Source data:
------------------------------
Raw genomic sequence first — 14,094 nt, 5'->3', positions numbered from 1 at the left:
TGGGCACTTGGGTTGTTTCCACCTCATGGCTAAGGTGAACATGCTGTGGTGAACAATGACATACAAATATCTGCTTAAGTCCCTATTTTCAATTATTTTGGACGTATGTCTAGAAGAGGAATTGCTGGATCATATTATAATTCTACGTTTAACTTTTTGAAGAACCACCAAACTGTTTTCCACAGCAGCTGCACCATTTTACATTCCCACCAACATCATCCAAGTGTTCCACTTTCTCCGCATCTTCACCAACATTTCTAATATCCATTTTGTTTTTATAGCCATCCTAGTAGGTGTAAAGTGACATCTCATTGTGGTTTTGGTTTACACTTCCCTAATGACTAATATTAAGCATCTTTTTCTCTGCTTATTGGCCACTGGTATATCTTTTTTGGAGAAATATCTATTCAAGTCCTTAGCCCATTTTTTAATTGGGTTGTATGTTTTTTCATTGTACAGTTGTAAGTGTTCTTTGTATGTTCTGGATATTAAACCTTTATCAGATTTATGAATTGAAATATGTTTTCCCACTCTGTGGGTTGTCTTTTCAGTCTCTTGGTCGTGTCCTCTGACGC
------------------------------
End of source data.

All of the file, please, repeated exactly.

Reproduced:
Raw genomic sequence first — 14,094 nt, 5'->3', positions numbered from 1 at the left:
TGGGCACTTGGGTTGTTTCCACCTCATGGCTAAGGTGAACATGCTGTGGTGAACAATGACATACAAATATCTGCTTAAGTCCCTATTTTCAATTATTTTGGACGTATGTCTAGAAGAGGAATTGCTGGATCATATTATAATTCTACGTTTAACTTTTTGAAGAACCACCAAACTGTTTTCCACAGCAGCTGCACCATTTTACATTCCCACCAACATCATCCAAGTGTTCCACTTTCTCCGCATCTTCACCAACATTTCTAATATCCATTTTGTTTTTATAGCCATCCTAGTAGGTGTAAAGTGACATCTCATTGTGGTTTTGGTTTACACTTCCCTAATGACTAATATTAAGCATCTTTTTCTCTGCTTATTGGCCACTGGTATATCTTTTTTGGAGAAATATCTATTCAAGTCCTTAGCCCATTTTTTAATTGGGTTGTATGTTTTTTCATTGTACAGTTGTAAGTGTTCTTTGTATGTTCTGGATATTAAACCTTTATCAGATTTATGAATTGAAATATGTTTTCCCACTCTGTGGGTTGTCTTTTCAGTCTCTTGGTCGTGTCCTCTGACGC